Nice of your correspondent Rob to support my disapproval of fox hunters. I note that even at the tender age of seven when they scared him, trampled across his lawn as though they owned the place, he recognised that the local hunt, contrary to Countryside Alliance propaganda, had no interest whatsoever in protecting his poultry.
Rob scolds me for omitting statistics on foxand poultry problems but unfortunately I can find no figures, so let us assess the situation based on our own observations.
On my excursions into the countryside I see arable, beef and dairy farms with almost no sign of poultry. The vast majority of hens are crammed indoors and never see daylight, never mind a fox. Hobby farmers and smallholders lock their birds up at night as did Rob’s family presumably, except for the one mistake to which he referred, and I am sure he will admit.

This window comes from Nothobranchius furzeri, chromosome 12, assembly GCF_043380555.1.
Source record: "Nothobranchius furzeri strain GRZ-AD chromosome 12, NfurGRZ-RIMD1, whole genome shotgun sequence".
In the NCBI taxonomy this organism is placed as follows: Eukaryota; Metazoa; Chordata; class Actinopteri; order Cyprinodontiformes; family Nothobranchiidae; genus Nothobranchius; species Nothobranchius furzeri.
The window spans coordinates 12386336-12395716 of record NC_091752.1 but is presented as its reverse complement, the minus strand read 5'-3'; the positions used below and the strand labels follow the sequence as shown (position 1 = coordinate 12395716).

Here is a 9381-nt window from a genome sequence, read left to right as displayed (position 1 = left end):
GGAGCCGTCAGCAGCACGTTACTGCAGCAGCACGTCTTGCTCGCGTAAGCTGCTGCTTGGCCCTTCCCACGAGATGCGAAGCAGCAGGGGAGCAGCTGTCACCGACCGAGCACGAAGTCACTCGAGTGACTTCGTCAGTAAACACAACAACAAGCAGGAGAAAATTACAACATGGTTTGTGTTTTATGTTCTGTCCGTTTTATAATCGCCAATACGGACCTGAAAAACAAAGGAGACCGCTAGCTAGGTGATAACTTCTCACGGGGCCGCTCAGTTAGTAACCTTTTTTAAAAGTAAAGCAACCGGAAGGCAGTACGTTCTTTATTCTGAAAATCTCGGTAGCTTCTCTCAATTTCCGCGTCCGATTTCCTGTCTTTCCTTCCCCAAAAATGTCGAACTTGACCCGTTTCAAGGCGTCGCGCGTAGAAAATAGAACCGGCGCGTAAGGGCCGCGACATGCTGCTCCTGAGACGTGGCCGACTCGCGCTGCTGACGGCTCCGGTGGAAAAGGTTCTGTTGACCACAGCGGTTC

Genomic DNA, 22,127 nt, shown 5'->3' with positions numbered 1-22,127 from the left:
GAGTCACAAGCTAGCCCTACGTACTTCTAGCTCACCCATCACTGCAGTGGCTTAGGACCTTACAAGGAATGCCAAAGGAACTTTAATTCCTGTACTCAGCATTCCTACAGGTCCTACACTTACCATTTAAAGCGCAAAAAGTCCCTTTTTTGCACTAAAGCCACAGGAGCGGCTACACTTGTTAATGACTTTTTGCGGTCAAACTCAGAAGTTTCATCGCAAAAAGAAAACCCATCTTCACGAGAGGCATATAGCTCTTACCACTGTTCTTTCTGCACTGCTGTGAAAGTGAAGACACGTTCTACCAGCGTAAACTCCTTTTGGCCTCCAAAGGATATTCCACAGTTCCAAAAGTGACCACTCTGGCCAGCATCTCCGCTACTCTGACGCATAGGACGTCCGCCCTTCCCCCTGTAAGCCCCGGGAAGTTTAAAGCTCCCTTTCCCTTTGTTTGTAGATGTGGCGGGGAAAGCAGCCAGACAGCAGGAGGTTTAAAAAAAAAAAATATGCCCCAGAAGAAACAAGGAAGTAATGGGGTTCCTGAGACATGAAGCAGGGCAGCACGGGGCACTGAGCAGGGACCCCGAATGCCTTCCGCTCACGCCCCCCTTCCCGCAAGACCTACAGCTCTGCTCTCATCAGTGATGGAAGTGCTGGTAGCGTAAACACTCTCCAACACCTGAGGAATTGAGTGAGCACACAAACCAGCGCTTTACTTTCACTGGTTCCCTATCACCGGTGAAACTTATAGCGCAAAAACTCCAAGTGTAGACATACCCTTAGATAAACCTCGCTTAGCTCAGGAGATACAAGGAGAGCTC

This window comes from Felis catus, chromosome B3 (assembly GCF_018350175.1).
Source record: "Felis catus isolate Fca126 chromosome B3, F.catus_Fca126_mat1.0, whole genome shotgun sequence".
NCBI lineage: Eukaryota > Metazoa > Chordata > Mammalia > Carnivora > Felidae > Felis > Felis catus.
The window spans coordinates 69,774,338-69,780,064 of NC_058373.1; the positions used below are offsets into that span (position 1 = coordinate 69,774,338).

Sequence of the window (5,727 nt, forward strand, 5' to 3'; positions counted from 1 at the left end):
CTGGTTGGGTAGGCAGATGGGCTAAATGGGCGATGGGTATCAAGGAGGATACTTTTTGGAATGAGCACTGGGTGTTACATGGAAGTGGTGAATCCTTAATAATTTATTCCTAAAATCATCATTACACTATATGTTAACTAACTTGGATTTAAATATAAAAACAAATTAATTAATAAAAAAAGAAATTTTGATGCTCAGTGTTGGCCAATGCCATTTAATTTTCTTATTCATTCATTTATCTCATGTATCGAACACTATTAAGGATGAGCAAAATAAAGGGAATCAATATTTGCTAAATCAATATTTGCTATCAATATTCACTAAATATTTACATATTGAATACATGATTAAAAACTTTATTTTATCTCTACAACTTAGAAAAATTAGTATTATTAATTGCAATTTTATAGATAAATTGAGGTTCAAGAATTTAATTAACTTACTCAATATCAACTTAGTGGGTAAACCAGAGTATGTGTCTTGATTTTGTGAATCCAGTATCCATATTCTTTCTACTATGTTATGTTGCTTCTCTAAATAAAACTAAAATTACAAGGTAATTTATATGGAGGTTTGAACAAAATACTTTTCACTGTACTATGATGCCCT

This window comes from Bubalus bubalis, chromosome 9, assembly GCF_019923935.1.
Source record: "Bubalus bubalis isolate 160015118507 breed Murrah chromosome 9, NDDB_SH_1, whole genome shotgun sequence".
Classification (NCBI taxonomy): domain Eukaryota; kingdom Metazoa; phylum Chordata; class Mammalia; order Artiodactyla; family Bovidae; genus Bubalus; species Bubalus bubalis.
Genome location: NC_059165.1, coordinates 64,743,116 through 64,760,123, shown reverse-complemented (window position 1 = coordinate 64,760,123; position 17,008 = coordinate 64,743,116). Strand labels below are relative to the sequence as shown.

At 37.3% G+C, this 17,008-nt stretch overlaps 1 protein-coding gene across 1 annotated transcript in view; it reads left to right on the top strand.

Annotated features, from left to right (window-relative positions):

So really, how great is the problem? So small that even Rob as a poultry farmer has to delve deep into his childhood to retrieve just one memory of a serious fox/hen conflict.
Where I strongly disagree with Rob, and ecologists will support me, is that foxes do not kill for pleasure. Fox hunters do, but not foxes.
Foxes spend their lives hungry and like most predators, are conditioned to kill when the opportunity arises. In the wild they are successful around 25 per cent of the time but when they enter a shed full of prey, it is an experience they find confusing and instinct takes over.
There is no point in ascribing evil human thought processes to the fox. We should reserve this for the hunters.
I conclude by stating that I have no qualm with an occasional poultry keeper shooting a particularly troublesome fox. He does not kill for pleasure, and neither does the fox, but we can’t say the same for the fox hunter, who keeps or breeds foxes specifically for the pleasure of killing them.